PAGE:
Origin X Library Book Reviews: No Time, We’re Booked

Designed by: Jo Yeoul (19-A2)

 

 

Mistborn: The Final Empire

Author: Brandon Sanderson

 

Written by Members of the Media Resource Library Club

Edited by Lee Keng Yan (19-U1)

 

What if the ‘Chosen One’ fails to defeat the evil overlord? The answer can be found in the Final Empire – the first in a saga of surprises and suspense. 

 

The story centres on Vin, a street urchin trying to survive in the capital city Luthadel. She (somewhat reluctantly) joins a crew that eventually kindles the flames of rebellion. They appear determined to take down and topple the thousand-year empire, ending the Lord Ruler’s oppressive rule. Although it might look like your typical fantasy dystopian universe featuring a teenage hero, trust me, nothing is as it seems with Mistborn.  

 

One of the main reasons why Sanderson is such an incredible writer is his worldbuilding. Unlike ‘soft magic’ systems (think Harry Potter-style spellcasting), the Mistborn magic system of allomancy is crafted in his signature ‘hard magic’ style – specific rules and limitations of the magic, why certain characters are more powerful than others, how the system fits into the world as a whole, etc. It’s written as less magic and more science. 

 

There are also fantastic developments of in-world religions, social systems, and geography. 

 

However, there are some noticeable areas for improvement. Vin is one of the very few female characters we encounter. There isn’t as much diversity as would be ideal. But don’t lose hope – this was one of Sanderson’s first few books, and he’s improved these areas with each subsequent ones. (For more women, racially diverse characters, and protagonists with mental illnesses check out his other series The Stormlight Archive.)

 

My favourite character is almost certainly Vin, but her mentor-slash-father-figure Kelsier comes a close second. Kelsier sees the world in black and white, but his morality is unquestionably grey. In any other novel, he would be a villain. It just so happens that the Final Empire needs a hero like him. 

 

TL;DR: Fantastic worldbuilding, likeable characters, and a great plot. Oh, and the humour is decent as well. Enjoy Mistborn – and remember, there’s always another secret. 

 

A Series of Unfortunate Events

Written by Members of the Media Resource Library Club

Edited by Lee En Tong (19-U2)

 

A Series of Unfortunate Events(ASOUE) is a well-known series of children’s classic books written by Daniel Handler under the pseudonym of Lemony Snicket. It follows the calamitous lives of the three extremely unfortunate Baudelaire orphans, Violet, who is a remarkable inventor, Klaus, an intelligent bibliophile, and Sunny, who has a knack for biting.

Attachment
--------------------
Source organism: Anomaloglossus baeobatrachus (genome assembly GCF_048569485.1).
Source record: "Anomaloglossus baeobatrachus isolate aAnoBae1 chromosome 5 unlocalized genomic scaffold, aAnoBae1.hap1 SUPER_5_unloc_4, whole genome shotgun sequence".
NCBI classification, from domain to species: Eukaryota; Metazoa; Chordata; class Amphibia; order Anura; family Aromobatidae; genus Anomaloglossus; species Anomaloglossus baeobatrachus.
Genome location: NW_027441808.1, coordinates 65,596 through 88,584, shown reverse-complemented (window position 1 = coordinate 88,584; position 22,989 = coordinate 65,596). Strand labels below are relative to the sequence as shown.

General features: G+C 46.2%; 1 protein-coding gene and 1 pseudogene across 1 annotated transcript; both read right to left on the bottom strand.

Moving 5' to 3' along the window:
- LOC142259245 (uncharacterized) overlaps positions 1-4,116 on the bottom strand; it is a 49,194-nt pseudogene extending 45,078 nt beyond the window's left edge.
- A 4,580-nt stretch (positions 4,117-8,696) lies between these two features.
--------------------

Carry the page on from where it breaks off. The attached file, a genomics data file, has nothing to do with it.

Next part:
Following the grisly deaths of their parents who perished in a horrible fire, they are placed under the care of Count Olaf, their (supposed) third cousin, four times removed. However, the Baudelaire orphans soon find themselves running for their lives from the scheming ways of Count Olaf, who plots wicked schemes to inherit the Baudelaires’ enormous fortune for himself. Besides fleeing from Count Olaf, the Baudelaires would also need to use their wits to escape from the misfortunes that befall them as they traverse the almost dystopian world that they live in.

 

While it is categorised as a ‘children’s book series’, ASOUE dives into much more mature themes. It alludes to many disturbing concepts throughout the adventures of the Baudelaire siblings. As the author warns us in every book of the series, the story of the Baudelaires is not a happy one. It does not have a happy beginning or a happy ending, and the number of happy moments within its pages are scarce. Being an unorthodox contemporary children’s literary series, dark themes are not divorced from ASOUE as abuse, torture, death and even murder form the backbone of the series, thus contributing to an incredibly bleak and hopeless atmosphere in the books. 

 

The strong narrative voice that accompanies the reader in every flip of a page serves to reinforce the hopelessness and tragedy of the Baudelaires’ misfortunes. The sarcastic, mocking, and cynical manner in which the narrator comments on the events in the book makes it a thought-provoking read even for teenagers and young adults. Its desolate tone constantly impresses upon readers the unhappy and unfortunate trajectory of the story, as if encouraging a defiant optimism in readers as the Baudelaires continue to defy death and overcome the many misfortunes life throws at them time after time. 

 

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